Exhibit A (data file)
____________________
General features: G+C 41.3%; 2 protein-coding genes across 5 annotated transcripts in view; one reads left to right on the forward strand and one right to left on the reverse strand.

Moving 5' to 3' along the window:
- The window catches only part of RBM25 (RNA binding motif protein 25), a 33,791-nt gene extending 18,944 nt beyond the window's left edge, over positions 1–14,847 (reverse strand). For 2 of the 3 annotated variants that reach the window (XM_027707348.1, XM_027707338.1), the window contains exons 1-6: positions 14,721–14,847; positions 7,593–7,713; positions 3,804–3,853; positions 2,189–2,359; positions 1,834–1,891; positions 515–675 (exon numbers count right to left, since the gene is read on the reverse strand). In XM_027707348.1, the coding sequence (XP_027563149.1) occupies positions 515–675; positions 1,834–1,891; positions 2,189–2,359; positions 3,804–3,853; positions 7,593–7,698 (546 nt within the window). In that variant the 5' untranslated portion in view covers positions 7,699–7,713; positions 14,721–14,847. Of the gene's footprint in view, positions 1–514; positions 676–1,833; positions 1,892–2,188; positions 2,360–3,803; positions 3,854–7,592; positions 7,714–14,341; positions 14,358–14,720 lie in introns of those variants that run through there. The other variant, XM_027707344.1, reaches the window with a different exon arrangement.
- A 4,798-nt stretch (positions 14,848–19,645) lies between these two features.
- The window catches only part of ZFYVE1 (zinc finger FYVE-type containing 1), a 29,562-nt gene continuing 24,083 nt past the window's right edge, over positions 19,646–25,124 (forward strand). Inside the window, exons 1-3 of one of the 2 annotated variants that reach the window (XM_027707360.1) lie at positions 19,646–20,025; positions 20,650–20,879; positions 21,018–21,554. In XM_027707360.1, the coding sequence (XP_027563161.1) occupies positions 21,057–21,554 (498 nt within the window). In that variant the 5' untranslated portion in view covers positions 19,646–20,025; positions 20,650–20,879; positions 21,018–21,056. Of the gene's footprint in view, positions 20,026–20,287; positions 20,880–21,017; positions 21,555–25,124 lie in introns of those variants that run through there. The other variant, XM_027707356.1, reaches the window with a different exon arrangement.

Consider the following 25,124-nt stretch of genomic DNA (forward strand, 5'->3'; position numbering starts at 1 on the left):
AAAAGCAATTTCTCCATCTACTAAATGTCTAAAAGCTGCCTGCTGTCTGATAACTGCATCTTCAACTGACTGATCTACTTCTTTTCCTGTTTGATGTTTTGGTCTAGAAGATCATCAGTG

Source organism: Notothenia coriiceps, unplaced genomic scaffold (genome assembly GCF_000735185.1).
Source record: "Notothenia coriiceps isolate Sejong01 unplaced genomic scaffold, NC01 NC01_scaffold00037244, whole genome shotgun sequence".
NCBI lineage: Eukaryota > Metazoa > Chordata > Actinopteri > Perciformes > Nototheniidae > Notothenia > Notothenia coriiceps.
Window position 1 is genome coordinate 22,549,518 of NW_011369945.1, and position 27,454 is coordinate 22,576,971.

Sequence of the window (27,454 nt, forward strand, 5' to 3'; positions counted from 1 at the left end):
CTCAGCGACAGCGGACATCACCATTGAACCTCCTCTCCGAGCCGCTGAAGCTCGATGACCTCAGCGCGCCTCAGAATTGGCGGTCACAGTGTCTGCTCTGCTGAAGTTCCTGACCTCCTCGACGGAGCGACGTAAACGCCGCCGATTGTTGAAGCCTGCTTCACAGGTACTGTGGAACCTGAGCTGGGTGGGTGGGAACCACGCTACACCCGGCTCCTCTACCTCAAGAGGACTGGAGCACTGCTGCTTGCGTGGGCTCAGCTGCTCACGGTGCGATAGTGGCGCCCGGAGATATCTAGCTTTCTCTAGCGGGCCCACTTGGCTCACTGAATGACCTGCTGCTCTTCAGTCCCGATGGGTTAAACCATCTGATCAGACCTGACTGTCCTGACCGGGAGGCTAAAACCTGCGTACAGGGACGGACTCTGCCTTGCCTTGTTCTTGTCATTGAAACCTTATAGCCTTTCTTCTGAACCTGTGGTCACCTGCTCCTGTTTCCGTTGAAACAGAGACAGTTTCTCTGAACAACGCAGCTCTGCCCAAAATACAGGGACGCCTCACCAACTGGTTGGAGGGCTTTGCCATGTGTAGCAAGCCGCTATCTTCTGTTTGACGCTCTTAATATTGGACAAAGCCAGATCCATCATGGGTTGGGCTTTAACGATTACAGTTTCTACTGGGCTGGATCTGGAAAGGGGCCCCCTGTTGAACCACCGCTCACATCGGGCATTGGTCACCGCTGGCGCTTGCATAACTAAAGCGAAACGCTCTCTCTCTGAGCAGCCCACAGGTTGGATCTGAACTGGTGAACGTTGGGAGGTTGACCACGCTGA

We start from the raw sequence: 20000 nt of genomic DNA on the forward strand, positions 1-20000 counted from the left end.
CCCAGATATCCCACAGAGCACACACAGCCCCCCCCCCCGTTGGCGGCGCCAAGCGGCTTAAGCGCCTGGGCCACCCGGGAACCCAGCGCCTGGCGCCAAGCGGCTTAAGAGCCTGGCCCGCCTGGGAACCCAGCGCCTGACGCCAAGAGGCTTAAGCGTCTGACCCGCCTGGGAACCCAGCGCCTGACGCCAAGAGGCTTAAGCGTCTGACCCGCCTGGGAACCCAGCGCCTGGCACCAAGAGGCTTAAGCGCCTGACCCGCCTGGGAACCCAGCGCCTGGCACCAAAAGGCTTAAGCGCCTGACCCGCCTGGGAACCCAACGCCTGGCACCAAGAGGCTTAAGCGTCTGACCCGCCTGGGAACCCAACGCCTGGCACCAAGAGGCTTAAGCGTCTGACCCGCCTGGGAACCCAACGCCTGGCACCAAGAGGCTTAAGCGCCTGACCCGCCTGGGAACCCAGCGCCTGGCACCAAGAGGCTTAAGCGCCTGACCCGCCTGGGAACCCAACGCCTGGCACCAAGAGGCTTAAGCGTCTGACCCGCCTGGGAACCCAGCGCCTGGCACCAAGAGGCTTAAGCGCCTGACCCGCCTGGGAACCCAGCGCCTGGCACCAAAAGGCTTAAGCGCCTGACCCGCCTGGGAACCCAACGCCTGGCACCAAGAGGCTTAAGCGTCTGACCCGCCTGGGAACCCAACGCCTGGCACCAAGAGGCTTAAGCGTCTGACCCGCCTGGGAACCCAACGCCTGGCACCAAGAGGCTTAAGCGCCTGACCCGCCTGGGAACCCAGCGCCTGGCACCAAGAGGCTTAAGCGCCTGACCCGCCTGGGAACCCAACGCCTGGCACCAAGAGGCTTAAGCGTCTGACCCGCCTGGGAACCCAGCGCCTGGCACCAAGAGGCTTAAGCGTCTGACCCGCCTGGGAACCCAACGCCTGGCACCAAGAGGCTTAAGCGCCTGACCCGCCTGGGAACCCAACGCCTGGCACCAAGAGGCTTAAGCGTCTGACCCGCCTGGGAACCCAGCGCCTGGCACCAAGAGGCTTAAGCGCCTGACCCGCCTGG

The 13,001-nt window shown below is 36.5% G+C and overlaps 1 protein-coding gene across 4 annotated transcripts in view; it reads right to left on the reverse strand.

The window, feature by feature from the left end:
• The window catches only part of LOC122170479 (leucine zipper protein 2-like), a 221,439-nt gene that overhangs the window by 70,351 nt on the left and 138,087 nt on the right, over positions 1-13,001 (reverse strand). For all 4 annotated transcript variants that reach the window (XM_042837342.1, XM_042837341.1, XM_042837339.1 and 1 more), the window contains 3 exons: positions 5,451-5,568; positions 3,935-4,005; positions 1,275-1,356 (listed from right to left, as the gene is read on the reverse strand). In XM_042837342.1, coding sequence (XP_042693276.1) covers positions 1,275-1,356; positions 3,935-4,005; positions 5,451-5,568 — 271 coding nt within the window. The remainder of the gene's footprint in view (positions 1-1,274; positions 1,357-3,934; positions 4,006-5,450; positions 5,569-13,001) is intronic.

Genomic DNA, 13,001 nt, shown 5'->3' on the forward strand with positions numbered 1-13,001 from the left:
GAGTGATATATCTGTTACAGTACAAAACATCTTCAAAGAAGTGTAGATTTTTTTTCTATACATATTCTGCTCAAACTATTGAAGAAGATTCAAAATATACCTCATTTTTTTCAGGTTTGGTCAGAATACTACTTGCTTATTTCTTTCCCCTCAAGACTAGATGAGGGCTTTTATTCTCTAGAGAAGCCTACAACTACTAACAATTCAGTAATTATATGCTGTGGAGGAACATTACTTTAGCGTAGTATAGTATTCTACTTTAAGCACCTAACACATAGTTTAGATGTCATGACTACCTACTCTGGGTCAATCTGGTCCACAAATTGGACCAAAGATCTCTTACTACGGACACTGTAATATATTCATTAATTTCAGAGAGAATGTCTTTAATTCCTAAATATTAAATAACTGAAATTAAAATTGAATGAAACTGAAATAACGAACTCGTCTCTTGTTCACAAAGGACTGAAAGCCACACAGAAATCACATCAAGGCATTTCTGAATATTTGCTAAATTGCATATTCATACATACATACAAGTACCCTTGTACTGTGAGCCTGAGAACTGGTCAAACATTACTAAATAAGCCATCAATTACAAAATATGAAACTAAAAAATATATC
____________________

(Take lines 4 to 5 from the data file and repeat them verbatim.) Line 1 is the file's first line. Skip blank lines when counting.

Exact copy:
- A 4,798-nt stretch (positions 14,848–19,645) lies between these two features.
- The window catches only part of ZFYVE1 (zinc finger FYVE-type containing 1), a 29,562-nt gene continuing 24,083 nt past the window's right edge, over positions 19,646–25,124 (forward strand). Inside the window, exons 1-3 of one of the 2 annotated variants that reach the window (XM_027707360.1) lie at positions 19,646–20,025; positions 20,650–20,879; positions 21,018–21,554. In XM_027707360.1, the coding sequence (XP_027563161.1) occupies positions 21,057–21,554 (498 nt within the window). In that variant the 5' untranslated portion in view covers positions 19,646–20,025; positions 20,650–20,879; positions 21,018–21,056. Of the gene's footprint in view, positions 20,026–20,287; positions 20,880–21,017; positions 21,555–25,124 lie in introns of those variants that run through there. The other variant, XM_027707356.1, reaches the window with a different exon arrangement.